The border the official was referring to is the Durand Line, which has been a bone of contention between Pakistan and Afghanistan since Pakistan's creation in 1947. It was drawn as a permanent border between Afghanistan and the British Raj in 1893. Successive Afghan governments rejected the border as an artificial construction of the British colonial government in India. Pakistan has tried to create a greater physical presence and a more demarcated border along the Durand Line, but Afghanistan has resisted these efforts and the border remains extremely porous.
The issue of the border took a back seat during the Soviet–Afghan War in the 1980s, in which Pakistan, along with the United States and Saudi Arabia, helped the Afghans. Pakistan accepted millions of Afghan refugees during that conflict, and more refugees poured into Pakistan after the start of the US-led "War on Terror" in 2001. These refugees were far from a burden on Pakistan, as the country's officials now claim. The political scientist Sanaa Alimia has documented how these refugees helped build local economies and cities. The other benefit to Islamabad in playing host to Afghans was the millions of dollars it received in aid from the United States and the international community to provide for the refugees.
Pakistan had supported the Taliban since the group emerged in 1994 as a counter to India's influence in Afghanistan. In the aftermath of 9/11, Pakistan, under the military rule of Pervez Musharraf became an ally to the United States in its 'War on Terror.' However, Pakistan was thought to be covertly helping the Taliban through the ISI even during this period. Pakistan's support to the Taliban continued even with subsequent civilian-led governments in Islamabad because of the Pakistani military's dominance in foreign and national-security policies. This led the former US president Donald Trump to blame Pakistan for his country's failure in Afghanistan.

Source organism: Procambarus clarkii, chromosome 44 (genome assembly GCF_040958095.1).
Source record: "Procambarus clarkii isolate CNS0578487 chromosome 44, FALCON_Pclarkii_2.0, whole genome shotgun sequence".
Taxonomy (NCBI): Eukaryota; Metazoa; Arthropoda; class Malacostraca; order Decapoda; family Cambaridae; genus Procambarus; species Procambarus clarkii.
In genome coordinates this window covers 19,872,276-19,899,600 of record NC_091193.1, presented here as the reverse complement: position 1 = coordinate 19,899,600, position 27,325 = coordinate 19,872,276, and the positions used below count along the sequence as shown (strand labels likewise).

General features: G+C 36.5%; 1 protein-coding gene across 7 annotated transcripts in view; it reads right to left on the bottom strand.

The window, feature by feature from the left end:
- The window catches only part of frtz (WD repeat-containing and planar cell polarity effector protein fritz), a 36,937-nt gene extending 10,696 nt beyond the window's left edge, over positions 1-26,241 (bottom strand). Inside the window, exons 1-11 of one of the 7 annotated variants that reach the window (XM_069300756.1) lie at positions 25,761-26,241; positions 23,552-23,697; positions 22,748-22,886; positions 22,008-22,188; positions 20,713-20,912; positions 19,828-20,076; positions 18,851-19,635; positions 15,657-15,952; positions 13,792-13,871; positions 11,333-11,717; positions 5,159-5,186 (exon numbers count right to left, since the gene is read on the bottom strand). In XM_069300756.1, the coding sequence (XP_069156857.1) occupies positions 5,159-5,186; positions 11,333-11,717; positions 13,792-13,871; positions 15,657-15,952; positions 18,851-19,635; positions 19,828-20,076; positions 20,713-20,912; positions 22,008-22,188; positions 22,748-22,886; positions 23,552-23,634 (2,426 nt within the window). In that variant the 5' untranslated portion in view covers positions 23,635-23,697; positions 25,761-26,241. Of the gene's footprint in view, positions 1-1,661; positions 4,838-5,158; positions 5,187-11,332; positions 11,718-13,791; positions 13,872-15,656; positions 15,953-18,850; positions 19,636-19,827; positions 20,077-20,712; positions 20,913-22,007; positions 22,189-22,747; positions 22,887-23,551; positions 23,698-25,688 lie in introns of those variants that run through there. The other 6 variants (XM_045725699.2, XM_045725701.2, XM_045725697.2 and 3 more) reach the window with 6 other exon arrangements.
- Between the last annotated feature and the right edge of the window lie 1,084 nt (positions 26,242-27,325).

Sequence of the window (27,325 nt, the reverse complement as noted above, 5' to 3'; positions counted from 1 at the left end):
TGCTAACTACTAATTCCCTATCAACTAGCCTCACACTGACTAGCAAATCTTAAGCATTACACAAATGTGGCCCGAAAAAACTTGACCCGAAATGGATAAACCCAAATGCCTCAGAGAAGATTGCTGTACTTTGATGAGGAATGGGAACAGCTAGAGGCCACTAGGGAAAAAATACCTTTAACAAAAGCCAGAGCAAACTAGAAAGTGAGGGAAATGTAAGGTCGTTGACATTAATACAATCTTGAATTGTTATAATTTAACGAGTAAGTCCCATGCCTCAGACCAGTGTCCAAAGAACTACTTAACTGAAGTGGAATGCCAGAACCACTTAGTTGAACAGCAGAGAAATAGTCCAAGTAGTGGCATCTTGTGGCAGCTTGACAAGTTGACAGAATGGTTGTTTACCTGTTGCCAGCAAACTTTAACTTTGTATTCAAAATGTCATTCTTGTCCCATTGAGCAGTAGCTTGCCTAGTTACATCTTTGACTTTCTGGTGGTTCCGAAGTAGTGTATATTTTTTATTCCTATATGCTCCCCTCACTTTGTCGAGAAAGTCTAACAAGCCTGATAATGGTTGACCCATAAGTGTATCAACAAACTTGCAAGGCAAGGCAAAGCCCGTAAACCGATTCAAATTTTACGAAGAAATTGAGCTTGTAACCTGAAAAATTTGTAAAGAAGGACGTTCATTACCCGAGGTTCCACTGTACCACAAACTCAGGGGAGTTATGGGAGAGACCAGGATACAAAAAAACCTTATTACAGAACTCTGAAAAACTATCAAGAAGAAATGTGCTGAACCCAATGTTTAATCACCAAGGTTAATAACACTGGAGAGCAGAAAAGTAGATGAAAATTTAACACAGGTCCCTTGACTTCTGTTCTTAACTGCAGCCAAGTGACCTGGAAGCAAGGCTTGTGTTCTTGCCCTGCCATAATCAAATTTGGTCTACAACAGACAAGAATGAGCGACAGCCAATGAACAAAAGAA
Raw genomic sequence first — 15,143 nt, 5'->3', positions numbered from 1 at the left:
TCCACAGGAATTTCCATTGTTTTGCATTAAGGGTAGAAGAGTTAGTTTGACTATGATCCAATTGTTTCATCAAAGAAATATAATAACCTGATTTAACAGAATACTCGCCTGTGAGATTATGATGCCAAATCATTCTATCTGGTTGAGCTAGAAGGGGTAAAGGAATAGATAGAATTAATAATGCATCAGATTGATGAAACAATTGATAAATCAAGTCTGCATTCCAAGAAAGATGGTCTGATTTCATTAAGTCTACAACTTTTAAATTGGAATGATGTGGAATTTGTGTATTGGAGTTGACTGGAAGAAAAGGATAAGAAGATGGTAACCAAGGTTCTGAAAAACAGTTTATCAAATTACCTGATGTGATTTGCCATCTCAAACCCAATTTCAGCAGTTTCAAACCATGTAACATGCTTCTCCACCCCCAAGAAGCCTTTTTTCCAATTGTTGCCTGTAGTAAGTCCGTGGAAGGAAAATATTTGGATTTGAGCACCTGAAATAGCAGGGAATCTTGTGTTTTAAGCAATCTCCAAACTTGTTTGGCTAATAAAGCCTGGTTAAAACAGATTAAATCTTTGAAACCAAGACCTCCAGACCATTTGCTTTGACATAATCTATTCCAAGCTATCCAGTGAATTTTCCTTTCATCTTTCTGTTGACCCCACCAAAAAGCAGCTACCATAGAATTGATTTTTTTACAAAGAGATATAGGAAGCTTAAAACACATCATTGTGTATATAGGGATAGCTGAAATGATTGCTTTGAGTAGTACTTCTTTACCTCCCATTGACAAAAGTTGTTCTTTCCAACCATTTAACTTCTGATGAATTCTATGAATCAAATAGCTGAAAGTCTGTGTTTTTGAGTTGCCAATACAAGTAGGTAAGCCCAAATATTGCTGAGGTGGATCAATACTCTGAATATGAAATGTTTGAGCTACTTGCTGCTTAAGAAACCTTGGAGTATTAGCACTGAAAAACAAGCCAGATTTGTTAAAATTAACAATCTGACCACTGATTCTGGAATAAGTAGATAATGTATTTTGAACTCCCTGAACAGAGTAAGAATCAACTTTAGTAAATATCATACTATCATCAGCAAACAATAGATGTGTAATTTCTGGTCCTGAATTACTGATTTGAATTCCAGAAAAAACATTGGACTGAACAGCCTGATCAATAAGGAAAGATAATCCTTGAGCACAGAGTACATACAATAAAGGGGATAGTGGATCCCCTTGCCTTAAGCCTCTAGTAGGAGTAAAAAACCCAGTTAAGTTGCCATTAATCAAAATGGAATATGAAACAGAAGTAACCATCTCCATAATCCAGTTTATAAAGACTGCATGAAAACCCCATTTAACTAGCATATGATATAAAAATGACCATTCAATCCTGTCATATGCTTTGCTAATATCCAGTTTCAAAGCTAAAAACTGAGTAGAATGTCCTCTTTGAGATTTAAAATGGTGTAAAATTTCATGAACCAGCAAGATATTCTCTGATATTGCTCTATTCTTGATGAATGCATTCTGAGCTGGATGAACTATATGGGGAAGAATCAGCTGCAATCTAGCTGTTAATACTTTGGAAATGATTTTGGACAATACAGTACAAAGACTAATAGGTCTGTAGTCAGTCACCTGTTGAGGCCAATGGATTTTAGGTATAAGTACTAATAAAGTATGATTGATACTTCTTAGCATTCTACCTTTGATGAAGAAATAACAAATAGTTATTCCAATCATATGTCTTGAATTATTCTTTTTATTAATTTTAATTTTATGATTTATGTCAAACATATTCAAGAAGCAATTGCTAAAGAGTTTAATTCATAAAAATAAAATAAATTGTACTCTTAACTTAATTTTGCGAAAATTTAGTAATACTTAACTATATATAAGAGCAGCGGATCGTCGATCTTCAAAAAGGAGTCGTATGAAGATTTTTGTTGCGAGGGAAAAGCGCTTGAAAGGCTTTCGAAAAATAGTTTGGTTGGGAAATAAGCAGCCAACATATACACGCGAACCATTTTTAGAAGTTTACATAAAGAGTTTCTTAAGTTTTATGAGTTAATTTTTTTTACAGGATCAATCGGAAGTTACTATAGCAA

To rein in the Taliban, Pakistan must see the Taliban for what it is: an Islamist militant group that is part of a global extremist network which threatens not only Pakistan but also other states in the region.
Once the US left Afghanistan in 2021, Islamabad did not expect the Taliban to contradict and challenge it. The Taliban's behaviour has shaken Islamabad's confidence in Afghanistan providing "strategic depth" for Pakistan in case of a land invasion by India – that is, in being a safe place for Pakistan to relocate its military forces in the event of war with India. For that plan to work, Pakistan needs a friendly regime in Afghanistan. This has been a major factor in all of Pakistan's actions in Afghanistan in recent decades – from helping the Taliban win the civil war in Afghanistan the 1990s and first take power in Kabul to helping it return to power in 2021.
Pakistan has been relying on the Taliban controlling Afghanistan and being an ally sensitive to Pakistan's interests. But the Taliban's reluctance to eliminate the TTP and Baloch insurgent groups has been a rude awakening for many in Islamabad, especially as these group's increasing aggression on Pakistani soil becomes an ever larger problem for the government and the military establishment. Despite taking over the Afghan government, the Taliban is still essentially an Islamist militant group. Pakistan is now realising that the Taliban is more likely to stay true to its Islamist roots and protect other Islamist groups than to respect its neighbours' interests. The Taliban has hardly any reason to act against the TTP, which helped it in the fight against NATO and Afghan republican forces before its victory in 2021, and which is founded on a shared ideology. The TTP's very name is inspired by the full name of the Afghan Taliban – the Tehrik-i-Taliban Afghanistan.